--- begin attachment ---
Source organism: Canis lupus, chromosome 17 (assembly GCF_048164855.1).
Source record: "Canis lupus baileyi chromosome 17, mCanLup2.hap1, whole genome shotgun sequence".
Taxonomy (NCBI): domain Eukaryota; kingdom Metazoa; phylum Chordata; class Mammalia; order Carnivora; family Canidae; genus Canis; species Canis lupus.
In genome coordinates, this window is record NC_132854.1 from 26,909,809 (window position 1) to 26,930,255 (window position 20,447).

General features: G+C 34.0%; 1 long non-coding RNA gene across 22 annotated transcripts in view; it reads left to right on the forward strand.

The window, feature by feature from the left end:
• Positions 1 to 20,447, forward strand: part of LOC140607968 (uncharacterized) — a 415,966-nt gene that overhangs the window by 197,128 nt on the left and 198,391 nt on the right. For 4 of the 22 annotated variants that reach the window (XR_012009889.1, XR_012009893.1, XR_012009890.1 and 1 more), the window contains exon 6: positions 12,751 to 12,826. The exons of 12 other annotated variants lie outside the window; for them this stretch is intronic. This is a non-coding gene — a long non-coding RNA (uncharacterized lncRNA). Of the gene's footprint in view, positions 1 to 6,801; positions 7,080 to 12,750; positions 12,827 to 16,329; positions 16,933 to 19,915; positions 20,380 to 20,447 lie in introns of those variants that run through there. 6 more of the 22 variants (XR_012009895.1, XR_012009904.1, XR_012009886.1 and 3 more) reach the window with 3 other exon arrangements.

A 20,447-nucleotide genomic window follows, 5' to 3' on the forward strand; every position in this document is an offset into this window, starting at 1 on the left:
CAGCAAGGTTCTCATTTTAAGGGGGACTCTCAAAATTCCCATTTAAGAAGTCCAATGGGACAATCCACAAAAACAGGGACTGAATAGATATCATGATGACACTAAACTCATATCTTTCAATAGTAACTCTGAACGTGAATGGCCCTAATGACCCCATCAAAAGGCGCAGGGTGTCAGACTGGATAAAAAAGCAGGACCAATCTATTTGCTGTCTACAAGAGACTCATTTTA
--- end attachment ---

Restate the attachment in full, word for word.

Source organism: Canis lupus, chromosome 17 (assembly GCF_048164855.1).
Source record: "Canis lupus baileyi chromosome 17, mCanLup2.hap1, whole genome shotgun sequence".
Taxonomy (NCBI): domain Eukaryota; kingdom Metazoa; phylum Chordata; class Mammalia; order Carnivora; family Canidae; genus Canis; species Canis lupus.
In genome coordinates, this window is record NC_132854.1 from 26,909,809 (window position 1) to 26,930,255 (window position 20,447).

General features: G+C 34.0%; 1 long non-coding RNA gene across 22 annotated transcripts in view; it reads left to right on the forward strand.

The window, feature by feature from the left end:
• Positions 1 to 20,447, forward strand: part of LOC140607968 (uncharacterized) — a 415,966-nt gene that overhangs the window by 197,128 nt on the left and 198,391 nt on the right. For 4 of the 22 annotated variants that reach the window (XR_012009889.1, XR_012009893.1, XR_012009890.1 and 1 more), the window contains exon 6: positions 12,751 to 12,826. The exons of 12 other annotated variants lie outside the window; for them this stretch is intronic. This is a non-coding gene — a long non-coding RNA (uncharacterized lncRNA). Of the gene's footprint in view, positions 1 to 6,801; positions 7,080 to 12,750; positions 12,827 to 16,329; positions 16,933 to 19,915; positions 20,380 to 20,447 lie in introns of those variants that run through there. 6 more of the 22 variants (XR_012009895.1, XR_012009904.1, XR_012009886.1 and 3 more) reach the window with 3 other exon arrangements.

A 20,447-nucleotide genomic window follows, 5' to 3' on the forward strand; every position in this document is an offset into this window, starting at 1 on the left:
CAGCAAGGTTCTCATTTTAAGGGGGACTCTCAAAATTCCCATTTAAGAAGTCCAATGGGACAATCCACAAAAACAGGGACTGAATAGATATCATGATGACACTAAACTCATATCTTTCAATAGTAACTCTGAACGTGAATGGCCCTAATGACCCCATCAAAAGGCGCAGGGTGTCAGACTGGATAAAAAAGCAGGACCAATCTATTTGCTGTCTACAAGAGACTCATTTTA